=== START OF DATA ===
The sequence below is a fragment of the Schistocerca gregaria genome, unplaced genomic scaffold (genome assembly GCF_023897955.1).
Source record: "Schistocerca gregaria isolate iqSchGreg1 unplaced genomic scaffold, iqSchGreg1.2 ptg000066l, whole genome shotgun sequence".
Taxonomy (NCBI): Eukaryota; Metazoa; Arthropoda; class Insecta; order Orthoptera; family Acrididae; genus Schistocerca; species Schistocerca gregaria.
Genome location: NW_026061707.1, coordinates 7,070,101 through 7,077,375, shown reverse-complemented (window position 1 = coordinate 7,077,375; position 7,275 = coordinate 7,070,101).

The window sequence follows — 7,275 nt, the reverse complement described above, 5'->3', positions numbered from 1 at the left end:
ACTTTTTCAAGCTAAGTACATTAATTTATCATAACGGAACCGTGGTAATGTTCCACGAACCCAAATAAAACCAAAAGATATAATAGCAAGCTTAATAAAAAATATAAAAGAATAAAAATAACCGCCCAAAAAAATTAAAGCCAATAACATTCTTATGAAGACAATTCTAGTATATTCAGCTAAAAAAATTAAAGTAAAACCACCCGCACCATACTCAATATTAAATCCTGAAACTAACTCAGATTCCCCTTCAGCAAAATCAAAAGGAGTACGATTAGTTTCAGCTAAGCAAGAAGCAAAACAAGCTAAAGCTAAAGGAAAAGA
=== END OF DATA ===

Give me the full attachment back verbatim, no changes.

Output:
The sequence below is a fragment of the Schistocerca gregaria genome, unplaced genomic scaffold (genome assembly GCF_023897955.1).
Source record: "Schistocerca gregaria isolate iqSchGreg1 unplaced genomic scaffold, iqSchGreg1.2 ptg000066l, whole genome shotgun sequence".
Taxonomy (NCBI): Eukaryota; Metazoa; Arthropoda; class Insecta; order Orthoptera; family Acrididae; genus Schistocerca; species Schistocerca gregaria.
Genome location: NW_026061707.1, coordinates 7,070,101 through 7,077,375, shown reverse-complemented (window position 1 = coordinate 7,077,375; position 7,275 = coordinate 7,070,101).

The window sequence follows — 7,275 nt, the reverse complement described above, 5'->3', positions numbered from 1 at the left end:
ACTTTTTCAAGCTAAGTACATTAATTTATCATAACGGAACCGTGGTAATGTTCCACGAACCCAAATAAAACCAAAAGATATAATAGCAAGCTTAATAAAAAATATAAAAGAATAAAAATAACCGCCCAAAAAAATTAAAGCCAATAACATTCTTATGAAGACAATTCTAGTATATTCAGCTAAAAAAATTAAAGTAAAACCACCCGCACCATACTCAATATTAAATCCTGAAACTAACTCAGATTCCCCTTCAGCAAAATCAAAAGGAGTACGATTAGTTTCAGCTAAGCAAGAAGCAAAACAAGCTAAAGCTAAAGGAAAAGA